Strike Two – Mount Barker Foodland Proprietor Fined for Breaches of the Food Act 2001 for the Second Time in as Many Years
In a recent decision, the Magistrates Court of South Australia has held that Mt Barker Supermarkets Pty Ltd, the proprietor of Mount Barker Foodland, failed to comply with several requirements of the Food Act 2001 (the Act) and the Australia and New Zealand Food Standards Code (the Code).
Notably, this was the second finding of guilt in the last two years against this proprietor for breaches of the Act and the Code. The actions against the proprietor of Mount Barker Foodland were brought by the Mount Barker District Council (the Council), who was represented by Norman Waterhouse Lawyers in both proceedings.
The 2018 Judgment
On 12 April 2019, Magistrate Smart delivered remarks on penalty relating to the proprietor of Mount Barker Foodland’s breaches of the Act and the Code for offences on 25 June 2018, 26 June 2018 and 7 August 2018 (the 2018 Judgment). His Honour held that there was a marked degree of negligence on behalf of this proprietor which resulted in the breaches of the Code and the Act.
Breaches to which the proprietor plead guilty included displaying for sale products past their use-by date, defacing labelling on packaged food, failing to label products with a use-by or best before date, possessing or displaying for sale products with a label that did not specify whether it was a use-by or best before date and possessing for sale/display products exhibiting mould.
Magistrate Smart stated that consumers fully expect that compliance with these statutory requirements will occur and that the legislation demands it does occur. This was despite there being no harm to any person as a result of the breaches. His Honour found that the responsibility for compliance ultimately lay with the employer and could not be blamed on human error.
Despite Mount Barker Foodland’s remorse for their actions, His Honour held that general deterrence is an important factor when considering a penalty.
The proprietor was ordered to pay fines and costs to the Council totalling $42,230.
The 2019 Judgment
On 13 November 2019, Magistrate Harrap delivered his remarks on penalty in relation to the proprietor of Mount Barker Foodland’s further breaches of the Act and the Code related to offending on 20 May 2019.
Breaches to which the proprietor plead guilty on this occasion included failing to ensure that persons undertaking food handling operations had skills in and knowledge of food safety and food hygiene matters commensurate with their work activities, possessing or displaying for sale food products past their use-by date, selling food products past their use-by date and possessing or displaying for sale products with no use-by or best before date.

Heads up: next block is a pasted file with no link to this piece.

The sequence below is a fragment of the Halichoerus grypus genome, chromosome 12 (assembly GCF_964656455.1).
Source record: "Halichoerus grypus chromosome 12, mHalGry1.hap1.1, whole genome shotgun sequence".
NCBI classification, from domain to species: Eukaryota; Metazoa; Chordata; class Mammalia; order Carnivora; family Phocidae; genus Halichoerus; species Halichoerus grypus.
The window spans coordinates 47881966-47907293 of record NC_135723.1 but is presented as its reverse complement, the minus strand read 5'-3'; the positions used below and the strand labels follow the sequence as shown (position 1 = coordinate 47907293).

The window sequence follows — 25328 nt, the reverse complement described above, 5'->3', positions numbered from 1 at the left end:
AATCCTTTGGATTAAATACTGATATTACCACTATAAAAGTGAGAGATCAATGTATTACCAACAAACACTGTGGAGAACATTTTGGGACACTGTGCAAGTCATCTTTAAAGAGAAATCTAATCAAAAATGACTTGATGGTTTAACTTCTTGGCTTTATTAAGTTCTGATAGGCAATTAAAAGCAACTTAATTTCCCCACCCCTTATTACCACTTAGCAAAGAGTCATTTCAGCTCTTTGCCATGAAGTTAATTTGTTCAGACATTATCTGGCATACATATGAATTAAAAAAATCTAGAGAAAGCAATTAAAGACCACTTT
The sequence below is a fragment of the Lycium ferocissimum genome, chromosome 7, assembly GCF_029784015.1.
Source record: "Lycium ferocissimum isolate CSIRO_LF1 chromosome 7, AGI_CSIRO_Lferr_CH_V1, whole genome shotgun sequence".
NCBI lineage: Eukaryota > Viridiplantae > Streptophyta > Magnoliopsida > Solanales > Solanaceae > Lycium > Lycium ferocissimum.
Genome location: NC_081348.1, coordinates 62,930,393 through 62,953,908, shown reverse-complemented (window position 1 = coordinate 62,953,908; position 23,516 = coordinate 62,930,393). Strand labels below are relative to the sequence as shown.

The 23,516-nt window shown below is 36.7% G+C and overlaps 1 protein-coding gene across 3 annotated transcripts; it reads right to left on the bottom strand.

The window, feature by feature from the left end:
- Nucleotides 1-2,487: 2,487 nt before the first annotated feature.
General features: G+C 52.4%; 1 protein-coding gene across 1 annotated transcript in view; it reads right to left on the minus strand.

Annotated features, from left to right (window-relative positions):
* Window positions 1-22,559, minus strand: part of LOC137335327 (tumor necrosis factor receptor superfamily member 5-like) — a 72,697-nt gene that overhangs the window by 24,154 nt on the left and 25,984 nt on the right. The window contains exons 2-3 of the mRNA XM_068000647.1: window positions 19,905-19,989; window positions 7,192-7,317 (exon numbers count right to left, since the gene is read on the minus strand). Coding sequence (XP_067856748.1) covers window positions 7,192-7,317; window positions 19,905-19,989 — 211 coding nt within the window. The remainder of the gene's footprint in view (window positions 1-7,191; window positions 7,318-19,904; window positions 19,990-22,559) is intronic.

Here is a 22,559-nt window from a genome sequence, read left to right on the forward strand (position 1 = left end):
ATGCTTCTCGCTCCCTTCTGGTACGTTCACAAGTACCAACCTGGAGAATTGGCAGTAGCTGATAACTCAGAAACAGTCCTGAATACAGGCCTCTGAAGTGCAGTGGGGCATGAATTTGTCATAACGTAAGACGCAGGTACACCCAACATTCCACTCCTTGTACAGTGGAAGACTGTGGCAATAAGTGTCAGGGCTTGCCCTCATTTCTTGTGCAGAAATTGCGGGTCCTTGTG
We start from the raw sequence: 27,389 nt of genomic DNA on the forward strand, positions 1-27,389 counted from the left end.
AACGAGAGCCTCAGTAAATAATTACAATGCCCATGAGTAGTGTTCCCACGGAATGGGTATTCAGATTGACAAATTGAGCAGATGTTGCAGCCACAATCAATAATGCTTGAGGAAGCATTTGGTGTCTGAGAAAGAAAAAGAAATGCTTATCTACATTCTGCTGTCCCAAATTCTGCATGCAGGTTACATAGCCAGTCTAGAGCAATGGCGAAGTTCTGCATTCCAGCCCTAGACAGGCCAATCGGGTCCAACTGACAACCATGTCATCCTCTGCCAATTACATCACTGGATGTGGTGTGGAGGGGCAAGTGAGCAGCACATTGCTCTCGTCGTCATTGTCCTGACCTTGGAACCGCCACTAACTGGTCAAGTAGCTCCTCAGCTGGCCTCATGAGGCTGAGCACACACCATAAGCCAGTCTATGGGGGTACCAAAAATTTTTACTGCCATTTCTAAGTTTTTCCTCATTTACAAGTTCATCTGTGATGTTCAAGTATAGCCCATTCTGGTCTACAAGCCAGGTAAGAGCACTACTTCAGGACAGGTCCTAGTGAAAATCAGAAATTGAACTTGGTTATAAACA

In his findings, His Honour considered the proprietor’s submission that there was no history of offending at other supermarket locations operated by this proprietor. However, His Honour found that deficient policies and procedures, as well as a general lack of due diligence by the proprietor resulted in the breaches.
In delivering sentence, His Honour took into account the historical non-compliance by the proprietor, and the penalties handed down by Magistrate Smart in the 2018 Judgment.
Magistrate Harrap dismissed the proprietor’s submission that it was its staff who were responsible for the failure. Conversely, His Honour held that it was the proprietor’s responsibility to the public, as a retail food outlet, to ensure it was compliant with any laws.
In determining the penalties to be imposed, His Honour took into account that the proprietor was a repeat offender, the lack of any evidence of injury caused to other persons by the breach, the early guilty plea by the proprietor and that he expected that ultimately the media would report on the offending and penalties.
On this basis, Magistrate Harrap required the proprietor to pay fines and costs to the Council totalling $53,900.
Take Away Messages
It is both surprising and alarming that the proprietor of Mount Barker Foodland failed to comply with the requirements of the Act and Code following the 2018 Judgment.
These cases serve as a timely reminder that this type of offending will likely result in the imposition of significant penalties. The cases again highlight the important role played by Councils in identifying breaches of the State’s food safety standards and ensuring they are properly enforced.
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